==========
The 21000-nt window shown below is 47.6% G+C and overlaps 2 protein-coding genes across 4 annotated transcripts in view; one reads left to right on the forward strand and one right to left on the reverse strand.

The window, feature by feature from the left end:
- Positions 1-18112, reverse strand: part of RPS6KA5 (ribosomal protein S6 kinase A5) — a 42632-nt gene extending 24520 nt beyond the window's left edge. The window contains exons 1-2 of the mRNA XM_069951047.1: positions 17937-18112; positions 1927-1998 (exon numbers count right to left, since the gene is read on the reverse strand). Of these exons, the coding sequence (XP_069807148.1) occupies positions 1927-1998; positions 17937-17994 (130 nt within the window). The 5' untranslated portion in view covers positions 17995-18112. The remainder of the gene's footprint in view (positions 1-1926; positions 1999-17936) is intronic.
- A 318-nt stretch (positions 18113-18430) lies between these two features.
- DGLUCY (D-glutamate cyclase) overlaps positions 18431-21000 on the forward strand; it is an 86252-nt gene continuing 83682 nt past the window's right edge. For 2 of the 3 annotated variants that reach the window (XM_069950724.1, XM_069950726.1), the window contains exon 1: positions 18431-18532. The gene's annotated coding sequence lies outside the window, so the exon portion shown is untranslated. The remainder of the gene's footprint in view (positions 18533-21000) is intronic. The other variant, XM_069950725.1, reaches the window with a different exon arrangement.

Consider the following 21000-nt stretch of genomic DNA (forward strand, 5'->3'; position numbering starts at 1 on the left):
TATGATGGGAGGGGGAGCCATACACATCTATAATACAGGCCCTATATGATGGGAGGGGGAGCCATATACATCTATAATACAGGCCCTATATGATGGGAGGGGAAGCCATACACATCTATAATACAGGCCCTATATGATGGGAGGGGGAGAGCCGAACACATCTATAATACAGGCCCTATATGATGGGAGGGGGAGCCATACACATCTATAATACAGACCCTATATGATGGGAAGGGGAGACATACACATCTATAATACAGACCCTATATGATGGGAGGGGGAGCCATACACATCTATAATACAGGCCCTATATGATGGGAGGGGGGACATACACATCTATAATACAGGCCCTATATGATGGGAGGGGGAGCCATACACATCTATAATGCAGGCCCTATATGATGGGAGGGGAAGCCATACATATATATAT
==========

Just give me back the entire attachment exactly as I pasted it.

The 21000-nt window shown below is 47.6% G+C and overlaps 2 protein-coding genes across 4 annotated transcripts in view; one reads left to right on the forward strand and one right to left on the reverse strand.

The window, feature by feature from the left end:
- Positions 1-18112, reverse strand: part of RPS6KA5 (ribosomal protein S6 kinase A5) — a 42632-nt gene extending 24520 nt beyond the window's left edge. The window contains exons 1-2 of the mRNA XM_069951047.1: positions 17937-18112; positions 1927-1998 (exon numbers count right to left, since the gene is read on the reverse strand). Of these exons, the coding sequence (XP_069807148.1) occupies positions 1927-1998; positions 17937-17994 (130 nt within the window). The 5' untranslated portion in view covers positions 17995-18112. The remainder of the gene's footprint in view (positions 1-1926; positions 1999-17936) is intronic.
- A 318-nt stretch (positions 18113-18430) lies between these two features.
- DGLUCY (D-glutamate cyclase) overlaps positions 18431-21000 on the forward strand; it is an 86252-nt gene continuing 83682 nt past the window's right edge. For 2 of the 3 annotated variants that reach the window (XM_069950724.1, XM_069950726.1), the window contains exon 1: positions 18431-18532. The gene's annotated coding sequence lies outside the window, so the exon portion shown is untranslated. The remainder of the gene's footprint in view (positions 18533-21000) is intronic. The other variant, XM_069950725.1, reaches the window with a different exon arrangement.

Consider the following 21000-nt stretch of genomic DNA (forward strand, 5'->3'; position numbering starts at 1 on the left):
TATGATGGGAGGGGGAGCCATACACATCTATAATACAGGCCCTATATGATGGGAGGGGGAGCCATATACATCTATAATACAGGCCCTATATGATGGGAGGGGAAGCCATACACATCTATAATACAGGCCCTATATGATGGGAGGGGGAGAGCCGAACACATCTATAATACAGGCCCTATATGATGGGAGGGGGAGCCATACACATCTATAATACAGACCCTATATGATGGGAAGGGGAGACATACACATCTATAATACAGACCCTATATGATGGGAGGGGGAGCCATACACATCTATAATACAGGCCCTATATGATGGGAGGGGGGACATACACATCTATAATACAGGCCCTATATGATGGGAGGGGGAGCCATACACATCTATAATGCAGGCCCTATATGATGGGAGGGGAAGCCATACATATATATAT